Colonizing the demos? Settler rights, Indigenous sovereignty, and the contested ‘structure of governance’ in Canada’s North
Peer reviewed, Journal article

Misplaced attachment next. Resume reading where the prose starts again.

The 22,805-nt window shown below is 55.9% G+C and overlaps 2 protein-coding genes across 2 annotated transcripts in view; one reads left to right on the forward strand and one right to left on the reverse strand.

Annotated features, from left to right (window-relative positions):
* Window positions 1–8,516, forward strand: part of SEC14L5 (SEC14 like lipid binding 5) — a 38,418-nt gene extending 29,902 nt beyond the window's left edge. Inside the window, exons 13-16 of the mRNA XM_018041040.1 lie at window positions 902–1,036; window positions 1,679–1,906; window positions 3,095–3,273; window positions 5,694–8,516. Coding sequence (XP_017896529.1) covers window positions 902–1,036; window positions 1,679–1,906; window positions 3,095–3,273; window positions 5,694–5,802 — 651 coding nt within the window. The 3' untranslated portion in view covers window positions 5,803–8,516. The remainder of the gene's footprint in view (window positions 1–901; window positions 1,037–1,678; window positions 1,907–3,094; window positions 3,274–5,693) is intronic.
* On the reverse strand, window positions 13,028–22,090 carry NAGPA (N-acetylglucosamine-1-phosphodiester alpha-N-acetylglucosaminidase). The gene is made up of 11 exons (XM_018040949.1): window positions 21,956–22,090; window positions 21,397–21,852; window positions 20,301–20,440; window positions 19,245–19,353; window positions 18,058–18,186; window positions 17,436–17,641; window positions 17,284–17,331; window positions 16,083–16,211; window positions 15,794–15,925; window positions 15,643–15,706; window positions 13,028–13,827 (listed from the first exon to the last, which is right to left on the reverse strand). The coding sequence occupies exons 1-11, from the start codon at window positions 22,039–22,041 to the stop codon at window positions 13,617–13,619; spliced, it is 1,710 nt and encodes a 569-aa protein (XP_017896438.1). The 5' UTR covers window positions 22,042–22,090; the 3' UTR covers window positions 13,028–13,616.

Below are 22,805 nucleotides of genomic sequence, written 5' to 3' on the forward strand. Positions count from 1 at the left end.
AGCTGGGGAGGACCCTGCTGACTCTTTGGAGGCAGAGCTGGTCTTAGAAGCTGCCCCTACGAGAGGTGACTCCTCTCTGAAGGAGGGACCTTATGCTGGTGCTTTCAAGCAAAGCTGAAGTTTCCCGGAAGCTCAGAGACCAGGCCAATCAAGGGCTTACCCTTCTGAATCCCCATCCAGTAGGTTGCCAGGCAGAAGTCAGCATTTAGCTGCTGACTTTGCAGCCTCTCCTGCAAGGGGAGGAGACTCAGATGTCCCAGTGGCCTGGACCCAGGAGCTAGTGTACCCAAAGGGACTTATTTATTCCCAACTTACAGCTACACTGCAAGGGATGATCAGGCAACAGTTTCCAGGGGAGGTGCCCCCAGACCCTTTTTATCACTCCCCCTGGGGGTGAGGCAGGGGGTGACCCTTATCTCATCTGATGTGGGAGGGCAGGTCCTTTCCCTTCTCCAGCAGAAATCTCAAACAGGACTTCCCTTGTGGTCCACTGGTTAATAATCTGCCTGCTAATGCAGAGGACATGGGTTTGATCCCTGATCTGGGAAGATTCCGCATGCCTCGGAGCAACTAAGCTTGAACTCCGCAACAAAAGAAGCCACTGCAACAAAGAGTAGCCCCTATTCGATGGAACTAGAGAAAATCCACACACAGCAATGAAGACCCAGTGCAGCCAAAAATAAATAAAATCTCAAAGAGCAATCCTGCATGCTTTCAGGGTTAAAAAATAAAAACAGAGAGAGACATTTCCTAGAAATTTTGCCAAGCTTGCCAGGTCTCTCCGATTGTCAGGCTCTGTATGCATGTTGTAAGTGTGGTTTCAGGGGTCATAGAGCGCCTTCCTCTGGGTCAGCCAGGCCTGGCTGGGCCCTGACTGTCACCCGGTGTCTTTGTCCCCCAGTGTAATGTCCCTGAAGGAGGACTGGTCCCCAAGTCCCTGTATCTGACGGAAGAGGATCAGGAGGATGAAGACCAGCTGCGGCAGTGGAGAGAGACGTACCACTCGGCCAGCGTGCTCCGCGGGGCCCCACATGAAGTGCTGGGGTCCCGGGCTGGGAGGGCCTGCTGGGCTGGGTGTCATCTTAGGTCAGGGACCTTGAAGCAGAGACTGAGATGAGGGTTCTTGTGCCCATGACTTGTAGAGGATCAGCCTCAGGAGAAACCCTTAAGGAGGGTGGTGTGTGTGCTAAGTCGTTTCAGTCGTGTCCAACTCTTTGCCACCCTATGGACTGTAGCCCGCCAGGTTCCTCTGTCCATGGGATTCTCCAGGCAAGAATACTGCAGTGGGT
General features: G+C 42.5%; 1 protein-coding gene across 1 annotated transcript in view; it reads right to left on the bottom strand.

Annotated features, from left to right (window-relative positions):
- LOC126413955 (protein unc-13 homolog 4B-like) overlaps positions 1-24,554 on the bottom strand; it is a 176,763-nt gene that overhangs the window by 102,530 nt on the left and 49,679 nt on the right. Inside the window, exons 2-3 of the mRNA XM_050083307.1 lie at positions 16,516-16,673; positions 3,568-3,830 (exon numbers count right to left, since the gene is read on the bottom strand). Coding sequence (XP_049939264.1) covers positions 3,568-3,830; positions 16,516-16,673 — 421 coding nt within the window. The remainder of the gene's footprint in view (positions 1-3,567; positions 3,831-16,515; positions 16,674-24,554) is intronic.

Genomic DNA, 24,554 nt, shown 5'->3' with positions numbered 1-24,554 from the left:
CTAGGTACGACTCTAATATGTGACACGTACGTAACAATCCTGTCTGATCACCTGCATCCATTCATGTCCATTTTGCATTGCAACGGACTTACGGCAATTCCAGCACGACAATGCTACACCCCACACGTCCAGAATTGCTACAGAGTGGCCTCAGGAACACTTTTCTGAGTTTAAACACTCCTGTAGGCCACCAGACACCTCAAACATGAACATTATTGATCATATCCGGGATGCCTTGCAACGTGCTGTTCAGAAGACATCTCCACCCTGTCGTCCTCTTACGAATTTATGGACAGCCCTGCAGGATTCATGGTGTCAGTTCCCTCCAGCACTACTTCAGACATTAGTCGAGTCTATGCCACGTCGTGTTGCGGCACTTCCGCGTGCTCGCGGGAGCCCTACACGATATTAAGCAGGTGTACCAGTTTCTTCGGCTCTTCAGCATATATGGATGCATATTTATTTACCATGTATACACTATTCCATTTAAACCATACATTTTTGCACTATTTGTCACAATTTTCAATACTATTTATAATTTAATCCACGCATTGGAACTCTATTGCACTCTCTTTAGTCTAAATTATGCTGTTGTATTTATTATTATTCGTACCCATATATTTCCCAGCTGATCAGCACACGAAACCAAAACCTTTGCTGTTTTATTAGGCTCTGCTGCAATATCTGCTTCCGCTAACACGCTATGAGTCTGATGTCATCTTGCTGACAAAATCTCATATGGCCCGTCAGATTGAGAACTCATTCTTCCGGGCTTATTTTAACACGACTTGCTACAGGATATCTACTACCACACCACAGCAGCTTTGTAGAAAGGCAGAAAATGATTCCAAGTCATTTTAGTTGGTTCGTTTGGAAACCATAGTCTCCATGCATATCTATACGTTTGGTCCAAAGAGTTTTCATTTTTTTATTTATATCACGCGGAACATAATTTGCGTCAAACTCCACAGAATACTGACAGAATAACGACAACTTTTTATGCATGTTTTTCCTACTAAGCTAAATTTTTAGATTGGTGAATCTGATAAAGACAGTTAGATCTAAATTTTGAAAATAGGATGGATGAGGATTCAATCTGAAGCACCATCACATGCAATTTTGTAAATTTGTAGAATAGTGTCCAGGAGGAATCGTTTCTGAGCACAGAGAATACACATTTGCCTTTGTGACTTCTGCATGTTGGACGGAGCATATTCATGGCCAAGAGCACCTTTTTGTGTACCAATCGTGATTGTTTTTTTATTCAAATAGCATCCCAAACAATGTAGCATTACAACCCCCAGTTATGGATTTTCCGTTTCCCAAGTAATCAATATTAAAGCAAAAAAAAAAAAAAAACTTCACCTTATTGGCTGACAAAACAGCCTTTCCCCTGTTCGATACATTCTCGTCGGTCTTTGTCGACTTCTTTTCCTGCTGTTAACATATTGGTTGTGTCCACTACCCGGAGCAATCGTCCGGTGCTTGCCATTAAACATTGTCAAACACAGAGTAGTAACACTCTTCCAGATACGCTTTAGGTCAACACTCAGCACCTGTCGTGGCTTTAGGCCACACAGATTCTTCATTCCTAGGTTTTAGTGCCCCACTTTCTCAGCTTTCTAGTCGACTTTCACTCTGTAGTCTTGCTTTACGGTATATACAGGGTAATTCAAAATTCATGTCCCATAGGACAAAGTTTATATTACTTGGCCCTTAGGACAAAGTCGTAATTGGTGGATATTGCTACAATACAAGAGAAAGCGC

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Settler-colonialism can consist of a struggle over the pre-political ‘structure of governance’ – over who composes the demos and how decisions should be made. This article examines two lawsuits where settlers contested the Indigenous structure of governance in Canada’s Northwest Territories. I show that in both cases settlers brandished a novel ‘tool of elimination,’ individual rights to voting, mobility and expression. I trace how settlers used this tool in a strategic two-pronged way, challenging as ‘illiberal’ restrictive laws flowing from Indigenous sovereignty and then championing race-neutral laws the promulgation of which would open the demos to settler domination. I show that courts adjudicating these challenges were compelled to grapple with the appropriate ‘framing of justice’ – with whether the relevant rights-bearer was the universal individual or the ‘constitutionally prior’ Indigenous demos. I conclude that, where the court decided on individual-rights grounds, settlers were able to extend control over the structure of governance.